Oracle sneaks out Solaris 10 refresh
Perhaps the most important announcement that Oracle made concerning Solaris 10 is that the OS has been synchronized with the quarterly patch updates that Oracle does for its database and middleware software. Now Solaris will be updated with the same cadence, and moreover, Fowler said that Solaris 10 is now part of the nightly validation testing that Oracle does for its database and middleware stack.
"This is only the beginning of how we are going to improve the reliability and consistency of Solaris when running the Oracle stack," said Fowler.
Oracle's Solaris Cluster, formerly known by the "Full Moon" or Sun Cluster name, has been revved to a 3.3 release as well, and now Oracle WebLogic Server, Siebel CRM, and SAP ERP suites can be encapsulated in Solaris containers and clustered for high availability. Solaris containers can also use network attached storage arrays (including Sun's own NAS products) instead of direct-attached storage arrays. Solaris Cluster 3.3 can now use ZFS as its file system on Sun's Storage 7XXX NAS boxes, and the HA clustering product spanning Oracle servers can use InfiniBand as the connectivity to storage arrays as well as to the outside world.
Solaris Cluster 3.3 has been equipped with dynamic load distribution for applications running on the clusters and can actively monitor storage resources as it has been doing for server resources. (The real question is what place does Solaris Cluster have in a world where Oracle would seem to want to RAC everything).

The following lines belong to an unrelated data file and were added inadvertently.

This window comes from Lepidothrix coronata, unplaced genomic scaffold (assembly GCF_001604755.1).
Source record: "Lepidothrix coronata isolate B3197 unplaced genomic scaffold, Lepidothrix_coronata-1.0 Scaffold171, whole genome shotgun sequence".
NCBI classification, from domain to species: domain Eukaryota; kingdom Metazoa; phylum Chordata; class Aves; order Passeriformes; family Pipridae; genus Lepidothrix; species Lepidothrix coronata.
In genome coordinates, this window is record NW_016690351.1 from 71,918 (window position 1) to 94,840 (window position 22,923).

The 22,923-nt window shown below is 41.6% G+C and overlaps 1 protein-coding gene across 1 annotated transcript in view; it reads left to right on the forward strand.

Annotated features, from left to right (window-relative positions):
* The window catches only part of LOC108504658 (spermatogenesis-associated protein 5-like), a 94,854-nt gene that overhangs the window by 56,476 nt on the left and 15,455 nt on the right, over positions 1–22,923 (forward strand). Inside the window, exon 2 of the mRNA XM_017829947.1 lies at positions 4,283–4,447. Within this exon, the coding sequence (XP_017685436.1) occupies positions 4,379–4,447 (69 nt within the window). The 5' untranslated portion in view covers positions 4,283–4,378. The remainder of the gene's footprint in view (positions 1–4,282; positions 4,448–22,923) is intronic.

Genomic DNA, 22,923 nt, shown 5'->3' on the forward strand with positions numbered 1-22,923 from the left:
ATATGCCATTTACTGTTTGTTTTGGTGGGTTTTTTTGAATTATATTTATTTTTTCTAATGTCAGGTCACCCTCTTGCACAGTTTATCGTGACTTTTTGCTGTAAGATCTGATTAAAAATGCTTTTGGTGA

The Solaris Studio compiler set has been updated with a 12.2 release as well, and C, C++, and Fortran applications compiled with the earlier 12.1 release can see as much as a per cent performance improvement if they are compiled under 12.2, according to Fowler. The compiler tools have a new memory debugger tool that works on executables, the performance analyzer has improved Java profiling and run-to-run comparison, and the compilers have tweaks that make applications more easily parallelized and run better on multicore/multithreaded platforms.
"This is critical," explained Fowler, "because the Sparc roadmap includes systems with thousands of threads and hundreds of cores."
Then again, Sun said the same thing in 1997. We'll see. What Sun has been promising with Solaris 11, due next year, is that the operating system will scale from a few terabytes of memory and hundreds of threads to "double digit" terabytes of memory and thousands of threads. As El Reg reported last month, five years hence, Oracle plans to kick out a Sparc box with a server with 128 cores, a stunning 16,384 threads, and supporting 64 TB of main memory and 256 logical domains.
Such a big bad box, Fowler said in August when discussing the Ellisonized Sparc server roadmap, would be able to crank through 120 million transactions per minute on OLTP workloads - forty times that of the forthcoming Sparc T3 machine - and do 50,000 Java operations per second - ten times that Sparc T3 box.
You can download Solaris 10 update 9/10 off the Oracle Technology Network here for free for either x64 or Sparc iron, but it is not intended for production purposes. If you put it into production, you are supposed to pay for Oracle Premier Support.
On non-Oracle iron, that support will run you $1,000 per socket per year on machines with from one to four sockets and $2,000 per socket per year on machines with more than four sockets. On Oracle iron with Solaris configured on it, Solaris 10 support costs 8 per cent of the invoiced price of the system you buy from Oracle per year.
The server chipheads over at Ideas International have just put out an analysis of Solaris 10 support costs here. By the way, Oracle is charging 12 per cent of the street price for the system as the annual support rate for the physical server, including the operating system.
Bootnote: This story originally said the annual hardware support was 12 per cent of the cost of the iron. This is incorrect. The 12 per cent covers the cost of both the hardware and the software in the Oracle system. ®
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